How many hours have I spent looking at it, awake or asleep? How many days and nights dreaming of its flawless shape? I thought I knew every pore and bristle on his cheek. I thought there was not a truer truth in my world than his beauty inside out.

I had been blind with fear.

Now that I can truly see, I cannot find the words for the reality of him. They don’t exist. Not for the satin of his skin or the curve of his lips or the otherworldly eyes that belong only to me. I watch with newborn awe as my calming effect illuminates their astonishing depths to a blue without name even as worry rushes over the impossible face.

“Elisa?” he calls in panic at my stunned appearance. “You’re back fast. What’s the matter? Are you all right?”

But I still can’t speak because I’m hearing the true sound of his voice as if for the first time. It’s not just musical—it has texture, color, taste. Dark and chocolaty. More harmonious than any melody. More luxuriant than any instrument, despite the layers of pain. It resonates from his vocal cords deep in my chest, right by my heart.

He moves then, hurling the shovel aside and bounding out of the river, his waders hanging off his hips. The symphony of his movement fills my vision despite the tension wringing his Atlas shoulders. He is next to me in a thundering heartbeat that would have fried Doctor Helen’s electrodes to cinder.

“Elisa, what is it? What’s happened?” he demands, scanning me urgently from my tangled hair to my Byron sneakers.

Everything, I want to answer. War, peace, pain, love, hope . . . but before I can manage a single blink, in his dread, he abandons our closure rules. His hand curls at my neck as it used to, feeling my pulse where it’s trying to break free.

And I feel Aiden’s touch for the first, fearless time. Heat whips over my skin despite the cool temperature of his fingers from the river water. Not searing like the agony; smoldering. But just as staggering, just as instant. It jolts through every nerve ending like an orgasm that renders all my new abilities null and void. I can’t even breathe as the warmth trembles in my stomach then bursts like fireworks on my skin. In the same heartbeat, a golden haze dances around the contours of Aiden’s face. At first I think it’s the sunlight, but it’s not. As he bends over me in alarm, it flows with his shape, diaphanous and glowing, as though it’s part of him. I force my eyelids into furious blinks which takes some strength as I don’t want to miss a speck of him. But the glow is still there, radiating from his skin. What is this? Is this Aiden? Or just desire without fear? Or him and me? My fingers flutter up to the lovely aura, trying to feel it, but there’s only air. A startled gasp huffs from my lips.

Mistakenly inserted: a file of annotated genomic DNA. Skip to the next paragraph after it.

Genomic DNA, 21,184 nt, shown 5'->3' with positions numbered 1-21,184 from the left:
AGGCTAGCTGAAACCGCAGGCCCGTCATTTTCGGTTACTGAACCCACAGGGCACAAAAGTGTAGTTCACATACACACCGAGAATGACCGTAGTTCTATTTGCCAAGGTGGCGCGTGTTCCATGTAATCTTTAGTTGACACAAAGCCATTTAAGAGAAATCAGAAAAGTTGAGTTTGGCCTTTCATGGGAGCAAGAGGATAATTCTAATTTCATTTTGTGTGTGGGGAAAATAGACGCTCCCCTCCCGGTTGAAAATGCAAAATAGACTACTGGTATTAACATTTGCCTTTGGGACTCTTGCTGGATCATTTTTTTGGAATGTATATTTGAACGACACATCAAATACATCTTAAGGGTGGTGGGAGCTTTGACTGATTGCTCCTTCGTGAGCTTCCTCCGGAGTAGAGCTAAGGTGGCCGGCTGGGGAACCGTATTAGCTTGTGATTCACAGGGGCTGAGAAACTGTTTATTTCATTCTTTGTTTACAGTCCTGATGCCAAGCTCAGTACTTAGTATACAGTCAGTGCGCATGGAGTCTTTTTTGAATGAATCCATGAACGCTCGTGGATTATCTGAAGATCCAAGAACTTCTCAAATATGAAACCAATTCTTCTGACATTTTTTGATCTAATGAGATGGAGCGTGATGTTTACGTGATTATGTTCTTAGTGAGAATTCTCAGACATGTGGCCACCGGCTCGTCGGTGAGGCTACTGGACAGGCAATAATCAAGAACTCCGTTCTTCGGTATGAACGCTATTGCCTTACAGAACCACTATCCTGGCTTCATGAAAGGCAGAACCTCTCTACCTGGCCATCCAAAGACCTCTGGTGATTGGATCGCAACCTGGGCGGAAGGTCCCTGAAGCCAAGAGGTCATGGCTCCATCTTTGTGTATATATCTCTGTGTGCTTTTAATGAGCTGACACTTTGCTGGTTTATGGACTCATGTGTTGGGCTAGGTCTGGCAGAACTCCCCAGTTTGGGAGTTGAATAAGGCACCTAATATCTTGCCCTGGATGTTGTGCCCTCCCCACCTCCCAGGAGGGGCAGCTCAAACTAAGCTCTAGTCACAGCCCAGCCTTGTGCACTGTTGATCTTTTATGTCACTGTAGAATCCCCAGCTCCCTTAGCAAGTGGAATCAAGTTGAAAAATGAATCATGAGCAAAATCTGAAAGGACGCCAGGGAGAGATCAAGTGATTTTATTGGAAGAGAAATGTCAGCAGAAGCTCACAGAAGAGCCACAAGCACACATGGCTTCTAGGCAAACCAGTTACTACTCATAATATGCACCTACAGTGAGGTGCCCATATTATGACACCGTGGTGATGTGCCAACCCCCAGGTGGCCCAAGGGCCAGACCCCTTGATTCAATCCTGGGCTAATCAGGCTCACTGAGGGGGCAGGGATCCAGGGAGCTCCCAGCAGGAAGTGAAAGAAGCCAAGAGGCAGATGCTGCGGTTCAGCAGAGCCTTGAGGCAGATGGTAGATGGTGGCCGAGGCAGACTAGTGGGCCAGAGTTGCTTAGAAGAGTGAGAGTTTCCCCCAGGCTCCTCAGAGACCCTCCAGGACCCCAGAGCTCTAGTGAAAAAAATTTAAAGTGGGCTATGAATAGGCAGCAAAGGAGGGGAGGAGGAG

“Elisa?” Aiden’s voice breaks, his arm flying around my waist as if to hold me up. Electricity tingles on my skin at each point of contact, and the dazzling light intensifies. “Talk to me! What’s wrong? Are you ill?”

Only that dread in his timbre could reach me in this moment. Only the palpable terror in his eyes, as vivid as in that Fallujah classroom. Instantly, my mind clears. Not that the desire recedes—on the contrary, it combusts through my tissues sending every cell quivering—but like the protein blazes a new dimension, making more space for everything to coexist. Thought, feeling, and this inexorable compulsion to touch him. Somehow it compounds bravery, and abruptly I leave even invincibility behind. Under his hand, I feel immortal.

“Elisa, for the love of God!” Aiden chokes, his hand at my neck shuddering.

I wrap my fingers around his, holding his touch to my skin, and finally the words come.

“I’m alright,” I breathe, my voice low with wonder. “Better than alright actually. I’ve never been stronger or more amazed.”

His body doesn’t relax. If anything, it tenses more. “What? What do you mean? You feel very warm—do you have a fever?”

I look only into his eyes as they burn on mine and say the words I’ve been praying to tell him for so long. “It’s the protein, love. It’s finished.”